The other thing I remembered from Boy’s birth is that for all the pre-Labour assurances Mrs S wanted that I would not abandon her, the first thing she did when the contractions kicked in was kick me out. She does not share pain well with others – worse if they happen to be midwives and husbands. Still she had let me back in eventually last time round. I was to discover later that this was only because she’d had an epidural but I digress.

The third day of induction dawned and the midwives decided that it was high time they stopped trying to break the waters and got the registrar to do it. ‘The Regi’ turned out to be a big, male, young, good looking if casuistic Central European who’d have got a bar fight out of me if he’d tried putting his hand inside my wife at any other time. But this was a hospital, my bravado was disappearing at the thought of a third days out of context labour noises and luckily ‘The Regi’ did the trick. Within an hour we were in a delivery suite, Baby was on her way and Mrs S was hiding from the midwife and me in the loo. She eventually came back in but ordered me immediately out and so Baby’s birth became, for me as easy as reading The Guardian. I sat directly outside the room and worked my way from Sport to Comment while my wife made noises I was now immune to. Except one. My darling feminine wife demanding that ‘a FUCKING epidural come NOW!’. What I could see however (and she couldn’t) is that the anaesthetist was going to be tied up all morning in an emergency C section. Baby was coming ‘au naturelle’ whether we liked it or not, a fact I was keeping hidden behind the Review section. When the anaesthetist finally came to offer his services Baby was nearly out and he was sent on his way by a now coping wife!

Mrs S did indeed do the whole thing with just a bit a gas and air.  Baby, being a second baby arrived less than four hours after ‘The Regi’ did his stuff. I was graciously allowed back in as Baby was about to peep out (I believe it would have been called touching cloth had Mrs S had any on). Whereas Boy had arrived via vontousse and therefore turned up cone headed and with a look that said ‘what the FUCK just happened’ Baby popped out winking. It was the first time she stole my heart. It certainly won’t be the last.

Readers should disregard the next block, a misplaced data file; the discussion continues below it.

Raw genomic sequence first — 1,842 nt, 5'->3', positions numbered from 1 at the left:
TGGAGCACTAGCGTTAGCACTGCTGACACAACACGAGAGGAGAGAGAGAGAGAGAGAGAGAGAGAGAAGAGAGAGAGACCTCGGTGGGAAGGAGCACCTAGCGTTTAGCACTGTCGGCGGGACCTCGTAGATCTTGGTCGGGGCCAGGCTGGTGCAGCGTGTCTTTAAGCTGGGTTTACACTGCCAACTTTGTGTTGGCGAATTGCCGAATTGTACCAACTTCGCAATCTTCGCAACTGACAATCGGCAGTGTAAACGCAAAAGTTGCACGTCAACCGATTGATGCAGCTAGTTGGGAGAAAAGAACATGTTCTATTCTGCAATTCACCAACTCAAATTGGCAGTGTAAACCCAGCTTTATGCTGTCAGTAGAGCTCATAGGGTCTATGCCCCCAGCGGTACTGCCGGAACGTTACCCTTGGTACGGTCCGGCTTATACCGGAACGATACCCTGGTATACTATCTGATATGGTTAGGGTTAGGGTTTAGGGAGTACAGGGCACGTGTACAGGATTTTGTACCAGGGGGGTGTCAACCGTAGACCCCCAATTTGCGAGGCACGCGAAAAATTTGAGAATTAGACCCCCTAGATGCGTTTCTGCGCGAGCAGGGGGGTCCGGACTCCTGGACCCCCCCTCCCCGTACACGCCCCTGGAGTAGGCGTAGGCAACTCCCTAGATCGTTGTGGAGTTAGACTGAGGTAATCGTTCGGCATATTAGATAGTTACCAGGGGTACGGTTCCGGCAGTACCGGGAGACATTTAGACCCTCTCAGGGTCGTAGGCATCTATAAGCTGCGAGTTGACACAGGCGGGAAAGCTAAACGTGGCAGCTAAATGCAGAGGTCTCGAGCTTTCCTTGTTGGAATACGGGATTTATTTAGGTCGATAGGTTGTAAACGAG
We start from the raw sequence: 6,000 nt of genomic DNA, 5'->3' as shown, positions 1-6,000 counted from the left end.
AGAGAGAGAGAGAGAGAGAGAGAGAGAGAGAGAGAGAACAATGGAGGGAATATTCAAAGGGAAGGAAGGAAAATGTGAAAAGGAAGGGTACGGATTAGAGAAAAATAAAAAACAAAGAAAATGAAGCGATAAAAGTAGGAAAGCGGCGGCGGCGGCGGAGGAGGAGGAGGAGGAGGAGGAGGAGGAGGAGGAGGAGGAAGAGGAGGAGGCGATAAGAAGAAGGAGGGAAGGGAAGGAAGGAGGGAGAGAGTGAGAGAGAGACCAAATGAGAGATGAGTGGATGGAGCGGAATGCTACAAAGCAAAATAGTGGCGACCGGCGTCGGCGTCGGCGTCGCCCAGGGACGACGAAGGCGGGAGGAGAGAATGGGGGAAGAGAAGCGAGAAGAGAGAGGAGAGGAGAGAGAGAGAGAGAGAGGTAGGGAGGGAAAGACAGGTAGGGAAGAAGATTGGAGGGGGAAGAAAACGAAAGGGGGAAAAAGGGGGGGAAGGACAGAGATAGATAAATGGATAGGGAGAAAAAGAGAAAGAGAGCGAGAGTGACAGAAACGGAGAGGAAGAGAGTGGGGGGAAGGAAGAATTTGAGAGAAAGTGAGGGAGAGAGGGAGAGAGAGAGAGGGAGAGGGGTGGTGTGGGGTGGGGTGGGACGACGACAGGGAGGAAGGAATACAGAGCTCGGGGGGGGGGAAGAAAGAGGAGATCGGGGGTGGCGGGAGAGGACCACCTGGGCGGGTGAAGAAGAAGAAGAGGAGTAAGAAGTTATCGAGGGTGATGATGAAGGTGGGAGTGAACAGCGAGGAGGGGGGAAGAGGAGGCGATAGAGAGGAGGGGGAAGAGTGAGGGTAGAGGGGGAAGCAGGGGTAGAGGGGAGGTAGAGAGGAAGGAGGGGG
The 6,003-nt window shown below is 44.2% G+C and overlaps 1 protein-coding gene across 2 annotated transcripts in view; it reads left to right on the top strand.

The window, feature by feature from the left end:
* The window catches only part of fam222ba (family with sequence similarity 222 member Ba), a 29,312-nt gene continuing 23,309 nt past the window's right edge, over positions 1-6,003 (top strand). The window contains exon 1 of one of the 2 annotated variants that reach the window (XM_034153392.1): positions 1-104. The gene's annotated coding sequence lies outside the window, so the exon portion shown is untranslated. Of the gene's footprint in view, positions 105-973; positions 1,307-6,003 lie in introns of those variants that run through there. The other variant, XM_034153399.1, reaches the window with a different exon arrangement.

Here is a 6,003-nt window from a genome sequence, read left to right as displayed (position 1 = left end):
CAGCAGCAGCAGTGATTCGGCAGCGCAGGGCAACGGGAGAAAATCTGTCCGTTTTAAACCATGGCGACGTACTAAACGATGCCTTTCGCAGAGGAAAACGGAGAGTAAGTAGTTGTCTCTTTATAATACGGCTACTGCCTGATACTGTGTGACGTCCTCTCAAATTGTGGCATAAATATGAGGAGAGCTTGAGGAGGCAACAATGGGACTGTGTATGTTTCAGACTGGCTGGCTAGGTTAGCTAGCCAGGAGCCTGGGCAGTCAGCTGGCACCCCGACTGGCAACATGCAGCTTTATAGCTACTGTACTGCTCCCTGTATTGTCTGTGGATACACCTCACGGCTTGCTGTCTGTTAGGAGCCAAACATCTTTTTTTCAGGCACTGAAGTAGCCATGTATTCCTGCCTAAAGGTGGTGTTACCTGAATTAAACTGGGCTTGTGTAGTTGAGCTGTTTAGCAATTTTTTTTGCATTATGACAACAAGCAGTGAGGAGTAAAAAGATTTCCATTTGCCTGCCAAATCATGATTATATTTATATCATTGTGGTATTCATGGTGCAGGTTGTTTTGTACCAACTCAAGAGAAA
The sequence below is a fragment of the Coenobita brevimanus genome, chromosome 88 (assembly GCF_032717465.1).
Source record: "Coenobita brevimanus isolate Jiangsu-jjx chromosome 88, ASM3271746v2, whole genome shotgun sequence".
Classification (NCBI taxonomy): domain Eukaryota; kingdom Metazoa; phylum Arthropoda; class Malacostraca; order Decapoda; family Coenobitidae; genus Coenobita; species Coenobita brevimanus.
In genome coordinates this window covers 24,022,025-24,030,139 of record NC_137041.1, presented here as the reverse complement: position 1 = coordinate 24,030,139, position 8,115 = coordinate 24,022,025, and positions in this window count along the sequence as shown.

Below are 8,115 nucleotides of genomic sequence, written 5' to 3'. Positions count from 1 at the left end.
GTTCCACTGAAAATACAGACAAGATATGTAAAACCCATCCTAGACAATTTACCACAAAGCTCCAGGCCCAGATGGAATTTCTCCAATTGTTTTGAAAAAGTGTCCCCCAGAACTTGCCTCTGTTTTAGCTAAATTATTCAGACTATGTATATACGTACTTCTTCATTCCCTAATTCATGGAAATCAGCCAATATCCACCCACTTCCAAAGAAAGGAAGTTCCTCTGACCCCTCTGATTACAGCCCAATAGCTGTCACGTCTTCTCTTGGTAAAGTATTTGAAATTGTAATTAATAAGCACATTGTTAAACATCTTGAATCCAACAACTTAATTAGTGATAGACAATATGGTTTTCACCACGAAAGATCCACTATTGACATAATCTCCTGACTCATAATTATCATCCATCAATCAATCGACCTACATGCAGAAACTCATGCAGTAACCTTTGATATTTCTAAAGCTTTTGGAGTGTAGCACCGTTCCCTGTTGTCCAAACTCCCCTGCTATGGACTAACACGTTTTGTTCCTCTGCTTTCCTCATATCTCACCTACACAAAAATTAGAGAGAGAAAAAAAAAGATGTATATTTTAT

Baby winking

If you think the above means I have a very negative opinion of the Royal Sussex County then while the Thomas Kemp Tower is a little dated, and while the fact there are only 2 tiny lifts up to 4 levels of maternity care is a joke, the staff are wonderful. The midwives who were with Mrs S looked after her so well, got Baby out safely for everyone and hardly batted an eyelid at the fact I’d been reading the paper for 4 hours. The after care was nothing less than excellent as well and I can’t properly express in words my gratitude for the staff, which, for me, is frankly unheard of.

What’s more the recovery time after the natural delivery for Mrs S and Baby was so much better than when she had the epidural with Boy and I know she got a real sense of achievement out of it at the end. I also know, however, that if the anaesthetist had been available she’d have taken the drugs in a heartbeat.

New Born Baby!

P.S. We had already named her before the birth as being scanned that many times kind of gives the sex away. One day when we discussed names with Boy he told us “I think the baby should be called ‘Concrete Mixer’”……

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  1. #1 by Actually Mummy... on February 17, 2012 - 11:44 pm

    Erm, concrete mixer????
    I am loving having a Dad on the birth linky! Sounds like you did a proper Dad job 😉